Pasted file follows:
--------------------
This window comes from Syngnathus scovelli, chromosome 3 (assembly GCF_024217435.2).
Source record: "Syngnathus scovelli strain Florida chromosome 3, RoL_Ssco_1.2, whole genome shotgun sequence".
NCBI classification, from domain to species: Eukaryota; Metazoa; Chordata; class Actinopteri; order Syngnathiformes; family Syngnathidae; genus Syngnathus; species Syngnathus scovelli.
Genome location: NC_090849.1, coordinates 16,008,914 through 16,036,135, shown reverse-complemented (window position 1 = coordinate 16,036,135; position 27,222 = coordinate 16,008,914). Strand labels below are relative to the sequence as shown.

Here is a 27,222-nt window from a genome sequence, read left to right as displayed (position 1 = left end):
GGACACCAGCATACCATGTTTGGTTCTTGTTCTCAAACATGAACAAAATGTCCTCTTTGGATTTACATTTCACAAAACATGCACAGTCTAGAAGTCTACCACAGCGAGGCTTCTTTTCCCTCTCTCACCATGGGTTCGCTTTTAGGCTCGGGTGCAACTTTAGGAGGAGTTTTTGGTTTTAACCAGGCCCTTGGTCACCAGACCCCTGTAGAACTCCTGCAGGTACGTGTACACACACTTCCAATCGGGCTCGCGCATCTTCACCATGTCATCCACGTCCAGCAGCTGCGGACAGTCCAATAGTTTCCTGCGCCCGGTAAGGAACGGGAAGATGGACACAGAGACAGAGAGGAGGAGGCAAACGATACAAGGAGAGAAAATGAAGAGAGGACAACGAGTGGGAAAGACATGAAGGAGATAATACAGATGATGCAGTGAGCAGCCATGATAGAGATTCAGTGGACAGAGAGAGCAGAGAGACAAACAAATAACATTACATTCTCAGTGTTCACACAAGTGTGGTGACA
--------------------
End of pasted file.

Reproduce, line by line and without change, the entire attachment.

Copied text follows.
This window comes from Syngnathus scovelli, chromosome 3 (assembly GCF_024217435.2).
Source record: "Syngnathus scovelli strain Florida chromosome 3, RoL_Ssco_1.2, whole genome shotgun sequence".
NCBI classification, from domain to species: Eukaryota; Metazoa; Chordata; class Actinopteri; order Syngnathiformes; family Syngnathidae; genus Syngnathus; species Syngnathus scovelli.
Genome location: NC_090849.1, coordinates 16,008,914 through 16,036,135, shown reverse-complemented (window position 1 = coordinate 16,036,135; position 27,222 = coordinate 16,008,914). Strand labels below are relative to the sequence as shown.

Here is a 27,222-nt window from a genome sequence, read left to right as displayed (position 1 = left end):
GGACACCAGCATACCATGTTTGGTTCTTGTTCTCAAACATGAACAAAATGTCCTCTTTGGATTTACATTTCACAAAACATGCACAGTCTAGAAGTCTACCACAGCGAGGCTTCTTTTCCCTCTCTCACCATGGGTTCGCTTTTAGGCTCGGGTGCAACTTTAGGAGGAGTTTTTGGTTTTAACCAGGCCCTTGGTCACCAGACCCCTGTAGAACTCCTGCAGGTACGTGTACACACACTTCCAATCGGGCTCGCGCATCTTCACCATGTCATCCACGTCCAGCAGCTGCGGACAGTCCAATAGTTTCCTGCGCCCGGTAAGGAACGGGAAGATGGACACAGAGACAGAGAGGAGGAGGCAAACGATACAAGGAGAGAAAATGAAGAGAGGACAACGAGTGGGAAAGACATGAAGGAGATAATACAGATGATGCAGTGAGCAGCCATGATAGAGATTCAGTGGACAGAGAGAGCAGAGAGACAAACAAATAACATTACATTCTCAGTGTTCACACAAGTGTGGTGACA